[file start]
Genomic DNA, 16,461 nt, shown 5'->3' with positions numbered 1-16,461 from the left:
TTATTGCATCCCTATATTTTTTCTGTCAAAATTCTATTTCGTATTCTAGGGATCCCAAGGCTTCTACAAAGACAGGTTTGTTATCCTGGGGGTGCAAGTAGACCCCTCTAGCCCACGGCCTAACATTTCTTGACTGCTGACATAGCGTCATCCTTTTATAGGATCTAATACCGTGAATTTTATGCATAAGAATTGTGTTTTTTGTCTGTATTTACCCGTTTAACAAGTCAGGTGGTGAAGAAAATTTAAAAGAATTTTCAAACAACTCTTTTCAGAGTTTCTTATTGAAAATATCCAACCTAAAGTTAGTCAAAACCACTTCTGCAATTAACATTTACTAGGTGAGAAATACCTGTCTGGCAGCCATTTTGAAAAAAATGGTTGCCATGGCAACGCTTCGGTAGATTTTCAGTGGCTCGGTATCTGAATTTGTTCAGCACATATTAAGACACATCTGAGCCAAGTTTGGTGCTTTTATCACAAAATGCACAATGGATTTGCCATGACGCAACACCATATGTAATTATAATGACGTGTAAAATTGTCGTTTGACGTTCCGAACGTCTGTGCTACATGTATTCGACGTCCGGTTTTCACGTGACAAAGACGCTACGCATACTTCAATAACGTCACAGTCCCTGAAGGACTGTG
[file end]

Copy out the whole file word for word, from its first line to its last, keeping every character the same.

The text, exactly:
Genomic DNA, 16,461 nt, shown 5'->3' with positions numbered 1-16,461 from the left:
TTATTGCATCCCTATATTTTTTCTGTCAAAATTCTATTTCGTATTCTAGGGATCCCAAGGCTTCTACAAAGACAGGTTTGTTATCCTGGGGGTGCAAGTAGACCCCTCTAGCCCACGGCCTAACATTTCTTGACTGCTGACATAGCGTCATCCTTTTATAGGATCTAATACCGTGAATTTTATGCATAAGAATTGTGTTTTTTGTCTGTATTTACCCGTTTAACAAGTCAGGTGGTGAAGAAAATTTAAAAGAATTTTCAAACAACTCTTTTCAGAGTTTCTTATTGAAAATATCCAACCTAAAGTTAGTCAAAACCACTTCTGCAATTAACATTTACTAGGTGAGAAATACCTGTCTGGCAGCCATTTTGAAAAAAATGGTTGCCATGGCAACGCTTCGGTAGATTTTCAGTGGCTCGGTATCTGAATTTGTTCAGCACATATTAAGACACATCTGAGCCAAGTTTGGTGCTTTTATCACAAAATGCACAATGGATTTGCCATGACGCAACACCATATGTAATTATAATGACGTGTAAAATTGTCGTTTGACGTTCCGAACGTCTGTGCTACATGTATTCGACGTCCGGTTTTCACGTGACAAAGACGCTACGCATACTTCAATAACGTCACAGTCCCTGAAGGACTGTG